Group Report: Boutique Hotels in the UK and France– Group University of Surrey The Hospitality Business Group Assignment
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Group Report: Boutique Hotels in the UK and France– Group Contents: 1. Introduction 2. History of Boutique Hotels 2.1. Where the story started 2.2. The name – Boutique 3. Characteristics of Boutique Hotels 3.1. Unique 3.2. Size 3.3. Location 3.4. Structure of the sector 4. UK 4.1. Key Players 4.2. Staffing 4.3. Price 4.4. Target Market 4.5. Location 5. France 5.1. Key Players 5.2. Staffing 5.3. Price 5.4. Target Market 5.5. Location 6. Service Offerings 6.1. UK 6.2. France 6.3. UK and France Compared 7. Current Issues and Performance 7.1. UK 7.2. France 8. Future Growth 8.1. Graph 1 8.2. Graph 2 8.3. Rate of Growth 9. Reasons for Growth 9.1. UK 9.2. France 10. Conclusion 11. References 12. Appendices Illustrations: Figure 1 Figure 2 Figure 3 Figure 4 4 7 7 8 Page: 3 3 3 3 3 3 3 3 3 4 4 4 4 4 5 5 5 5 5 5 5 5 5/6 6 6 6 6/7 7 7 7 8 8 8 8 8 8 9/10/11 11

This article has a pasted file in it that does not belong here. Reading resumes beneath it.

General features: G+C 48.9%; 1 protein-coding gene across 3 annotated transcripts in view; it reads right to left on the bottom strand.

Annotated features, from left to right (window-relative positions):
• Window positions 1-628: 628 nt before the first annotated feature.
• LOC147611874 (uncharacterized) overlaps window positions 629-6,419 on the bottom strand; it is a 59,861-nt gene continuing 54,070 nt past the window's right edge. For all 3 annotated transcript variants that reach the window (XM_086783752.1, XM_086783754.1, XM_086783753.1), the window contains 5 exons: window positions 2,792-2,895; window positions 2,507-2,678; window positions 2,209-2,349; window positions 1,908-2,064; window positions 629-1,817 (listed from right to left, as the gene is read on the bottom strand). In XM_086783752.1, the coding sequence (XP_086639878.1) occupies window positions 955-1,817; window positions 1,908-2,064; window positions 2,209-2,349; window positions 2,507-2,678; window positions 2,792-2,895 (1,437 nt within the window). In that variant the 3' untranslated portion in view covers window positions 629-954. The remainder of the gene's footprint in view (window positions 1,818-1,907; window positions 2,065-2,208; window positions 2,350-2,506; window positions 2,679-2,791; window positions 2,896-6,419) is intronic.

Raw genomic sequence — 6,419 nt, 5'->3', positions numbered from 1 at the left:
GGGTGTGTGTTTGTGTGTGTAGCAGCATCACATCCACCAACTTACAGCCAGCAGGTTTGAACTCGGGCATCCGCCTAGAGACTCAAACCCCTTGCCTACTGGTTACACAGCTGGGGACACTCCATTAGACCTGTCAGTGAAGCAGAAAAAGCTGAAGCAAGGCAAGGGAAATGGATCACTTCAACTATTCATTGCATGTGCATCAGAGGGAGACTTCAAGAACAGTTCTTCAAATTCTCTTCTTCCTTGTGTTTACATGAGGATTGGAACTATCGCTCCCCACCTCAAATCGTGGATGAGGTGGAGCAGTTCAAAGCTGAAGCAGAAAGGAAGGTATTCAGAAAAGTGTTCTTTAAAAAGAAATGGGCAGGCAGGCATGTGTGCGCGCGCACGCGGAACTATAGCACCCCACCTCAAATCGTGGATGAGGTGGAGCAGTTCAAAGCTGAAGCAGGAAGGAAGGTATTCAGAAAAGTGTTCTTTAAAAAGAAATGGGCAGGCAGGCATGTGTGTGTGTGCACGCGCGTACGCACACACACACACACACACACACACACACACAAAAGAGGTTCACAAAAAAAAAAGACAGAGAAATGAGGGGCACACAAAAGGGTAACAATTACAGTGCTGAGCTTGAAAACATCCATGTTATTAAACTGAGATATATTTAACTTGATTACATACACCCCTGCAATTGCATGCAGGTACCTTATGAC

Group Report: Boutique Hotels in the UK and France– Group Boutique Hotels in the UK and France 1. Introduction For our report and presentation we have decided to look at the Hospitality sector of Boutique hotels in the UK and France, the areas we have studied include the history and background of the sector, location characteristics, product and service offering and current issues and future trend. 2. History of Boutique Hotels 2.1. Where the story started Ambiguity surrounds the history of this hospitality sector but our research shows that it began in 1984 with two business men called Steve Rubell and Ian Schrager. Though they weren‟t part of the industry at the time, they decided to open a innovative and different hotel, this now known as the start of the Boutique industry called „Morgans‟ located on Madison Avenue, New York. (Bizymoms Hotels, website, date unknown). 2.2. The name-Boutique The name „Boutique‟ was thought up by Rubel. He decided this was an appropriate name because he wanted the hotel to be thought of in a similar way as a Boutique fashion store; selling very high quality and unusual merchandise as opposed to a chain department store. It would be an understatement to say that the opening of this hotel was a risk as there was nothing like this at the time. The only hotels that existed were the „big cheese‟ hotels like the Four Seasons. (Bizymoms Hotels, website, date unknown). 3. Characteristics of Boutique hotels 3.1. Unique The one factor of Boutique hotels which differentiates them from other hotels is how unique they are in both décor and service: It‟s common for Boutiques to have a specialist theme which is then reflected in the services they offer and their décor, for example a chocolate hotel in the UK. This individuality ensures you won‟t find two Boutique hotels that are the same because each hotel‟s aim is to be original and create a service like no other. (Boutique Hotels, website, date unknown). 3.2. Size Generally Boutique hotels are smaller in size often holding around 100-200 rooms and are mainly independently owned. However, this isn‟t to say that there aren‟t any chains, for example there is the Stein Boutique hotel chain but it‟s on a much smaller scale with about 10 hotels globally. (Bizymoms Hotels, website, date unknown). 3.3. Location A unique feature of this hotel sector is that often the hotels are built on establishments with a particular history, like a castle etc. Therefore you‟re unlikely to find them on a main high street but in more secluded locations. (Bizymoms Hotels, website, date unknown) 3.4. Structure of the sector The structure of this sector is ever expanding and new players are constantly entering the market. The boutique sector is made up of both independent boutiques such as Number sixteen in South Kensington London and The Scarlet in Cornwall as well as the big companies with chains such as IHG with Hotel Indigo and MWB with Malmaison hotels and...
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